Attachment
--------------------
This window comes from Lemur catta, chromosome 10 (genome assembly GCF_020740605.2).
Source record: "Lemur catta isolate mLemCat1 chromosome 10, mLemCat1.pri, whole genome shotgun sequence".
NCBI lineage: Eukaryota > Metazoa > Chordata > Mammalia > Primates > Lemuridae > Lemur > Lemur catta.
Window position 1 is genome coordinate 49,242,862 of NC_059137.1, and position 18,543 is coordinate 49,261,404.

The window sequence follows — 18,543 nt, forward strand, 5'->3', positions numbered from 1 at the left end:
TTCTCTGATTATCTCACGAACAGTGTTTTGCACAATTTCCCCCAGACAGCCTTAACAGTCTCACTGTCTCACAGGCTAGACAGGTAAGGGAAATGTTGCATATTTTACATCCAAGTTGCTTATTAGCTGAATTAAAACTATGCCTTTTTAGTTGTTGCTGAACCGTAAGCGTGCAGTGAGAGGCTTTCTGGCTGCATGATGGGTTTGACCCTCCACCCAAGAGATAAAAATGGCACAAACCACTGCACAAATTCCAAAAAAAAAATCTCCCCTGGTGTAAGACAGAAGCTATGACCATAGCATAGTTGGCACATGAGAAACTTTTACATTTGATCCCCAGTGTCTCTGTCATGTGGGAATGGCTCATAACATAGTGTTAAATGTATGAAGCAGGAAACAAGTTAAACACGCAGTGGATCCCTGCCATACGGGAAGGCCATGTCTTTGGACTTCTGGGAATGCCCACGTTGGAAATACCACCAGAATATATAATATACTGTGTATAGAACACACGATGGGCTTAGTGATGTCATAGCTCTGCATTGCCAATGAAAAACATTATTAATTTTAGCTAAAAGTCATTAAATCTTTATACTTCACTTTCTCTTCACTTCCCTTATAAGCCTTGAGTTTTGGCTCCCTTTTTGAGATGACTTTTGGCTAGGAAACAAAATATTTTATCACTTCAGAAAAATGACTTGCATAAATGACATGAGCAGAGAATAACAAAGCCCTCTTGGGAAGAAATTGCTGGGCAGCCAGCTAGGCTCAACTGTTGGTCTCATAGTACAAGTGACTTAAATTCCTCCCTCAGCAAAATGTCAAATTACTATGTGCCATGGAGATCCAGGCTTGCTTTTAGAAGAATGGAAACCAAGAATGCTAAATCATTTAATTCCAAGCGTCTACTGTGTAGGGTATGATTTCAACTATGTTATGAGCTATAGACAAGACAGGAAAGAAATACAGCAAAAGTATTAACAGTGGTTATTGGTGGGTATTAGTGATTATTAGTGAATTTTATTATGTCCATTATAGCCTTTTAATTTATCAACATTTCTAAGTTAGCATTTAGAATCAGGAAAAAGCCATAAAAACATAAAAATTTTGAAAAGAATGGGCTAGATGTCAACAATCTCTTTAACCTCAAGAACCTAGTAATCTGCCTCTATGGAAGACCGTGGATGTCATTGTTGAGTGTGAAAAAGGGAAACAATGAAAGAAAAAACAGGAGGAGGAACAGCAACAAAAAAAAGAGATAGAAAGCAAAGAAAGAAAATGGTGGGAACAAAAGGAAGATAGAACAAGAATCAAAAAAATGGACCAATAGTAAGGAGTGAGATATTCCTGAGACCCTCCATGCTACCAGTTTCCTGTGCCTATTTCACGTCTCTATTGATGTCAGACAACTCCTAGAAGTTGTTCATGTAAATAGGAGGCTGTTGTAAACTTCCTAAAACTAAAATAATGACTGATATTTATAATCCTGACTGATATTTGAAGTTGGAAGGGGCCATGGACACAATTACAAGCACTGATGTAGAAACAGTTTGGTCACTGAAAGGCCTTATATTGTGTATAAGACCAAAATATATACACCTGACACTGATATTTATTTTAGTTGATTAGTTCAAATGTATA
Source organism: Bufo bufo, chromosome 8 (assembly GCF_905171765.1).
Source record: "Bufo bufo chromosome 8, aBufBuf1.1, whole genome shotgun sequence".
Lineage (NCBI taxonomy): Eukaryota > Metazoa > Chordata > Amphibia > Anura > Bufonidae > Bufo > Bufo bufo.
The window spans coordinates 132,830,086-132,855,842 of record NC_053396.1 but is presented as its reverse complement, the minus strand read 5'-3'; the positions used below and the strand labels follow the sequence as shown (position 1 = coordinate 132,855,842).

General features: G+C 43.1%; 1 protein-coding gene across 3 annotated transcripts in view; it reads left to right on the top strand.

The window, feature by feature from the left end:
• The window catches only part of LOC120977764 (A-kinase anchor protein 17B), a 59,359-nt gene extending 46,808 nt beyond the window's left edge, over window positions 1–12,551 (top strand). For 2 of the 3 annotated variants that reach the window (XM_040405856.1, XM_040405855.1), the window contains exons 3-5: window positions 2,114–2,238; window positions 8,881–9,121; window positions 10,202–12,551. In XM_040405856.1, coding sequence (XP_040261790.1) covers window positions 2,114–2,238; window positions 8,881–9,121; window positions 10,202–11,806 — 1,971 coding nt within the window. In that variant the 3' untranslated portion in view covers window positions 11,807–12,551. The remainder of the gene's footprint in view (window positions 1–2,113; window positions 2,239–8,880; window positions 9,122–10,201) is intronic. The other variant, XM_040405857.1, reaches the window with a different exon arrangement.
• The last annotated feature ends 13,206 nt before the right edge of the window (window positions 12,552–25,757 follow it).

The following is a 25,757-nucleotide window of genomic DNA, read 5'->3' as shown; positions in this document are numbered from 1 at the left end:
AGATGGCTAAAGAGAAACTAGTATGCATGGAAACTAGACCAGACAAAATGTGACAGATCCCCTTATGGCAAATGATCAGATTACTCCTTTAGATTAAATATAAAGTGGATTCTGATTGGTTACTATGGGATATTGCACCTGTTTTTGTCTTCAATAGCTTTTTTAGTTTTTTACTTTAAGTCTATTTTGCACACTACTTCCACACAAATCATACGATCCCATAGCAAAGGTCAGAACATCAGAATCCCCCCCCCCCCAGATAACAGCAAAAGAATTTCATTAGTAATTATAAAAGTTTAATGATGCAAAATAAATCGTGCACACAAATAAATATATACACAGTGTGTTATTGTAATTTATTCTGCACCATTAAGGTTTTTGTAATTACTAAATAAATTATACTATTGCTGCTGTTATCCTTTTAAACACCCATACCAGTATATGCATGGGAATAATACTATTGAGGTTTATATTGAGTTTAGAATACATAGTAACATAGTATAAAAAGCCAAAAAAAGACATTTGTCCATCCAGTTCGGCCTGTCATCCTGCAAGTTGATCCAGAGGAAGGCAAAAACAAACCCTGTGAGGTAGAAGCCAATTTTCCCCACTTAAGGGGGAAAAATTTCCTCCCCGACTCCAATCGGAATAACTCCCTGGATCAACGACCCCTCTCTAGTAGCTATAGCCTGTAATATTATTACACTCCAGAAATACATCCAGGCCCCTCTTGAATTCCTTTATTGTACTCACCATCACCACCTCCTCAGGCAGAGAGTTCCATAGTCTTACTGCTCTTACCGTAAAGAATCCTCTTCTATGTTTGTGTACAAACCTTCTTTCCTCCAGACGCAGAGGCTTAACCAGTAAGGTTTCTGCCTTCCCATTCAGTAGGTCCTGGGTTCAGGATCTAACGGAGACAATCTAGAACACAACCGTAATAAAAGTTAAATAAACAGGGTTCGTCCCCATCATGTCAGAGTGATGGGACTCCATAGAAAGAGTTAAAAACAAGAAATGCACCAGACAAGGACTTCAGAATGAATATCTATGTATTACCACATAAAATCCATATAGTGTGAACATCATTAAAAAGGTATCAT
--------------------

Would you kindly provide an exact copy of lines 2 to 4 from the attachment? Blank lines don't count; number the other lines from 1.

Source record: "Lemur catta isolate mLemCat1 chromosome 10, mLemCat1.pri, whole genome shotgun sequence".
NCBI lineage: Eukaryota > Metazoa > Chordata > Mammalia > Primates > Lemuridae > Lemur > Lemur catta.
Window position 1 is genome coordinate 49,242,862 of NC_059137.1, and position 18,543 is coordinate 49,261,404.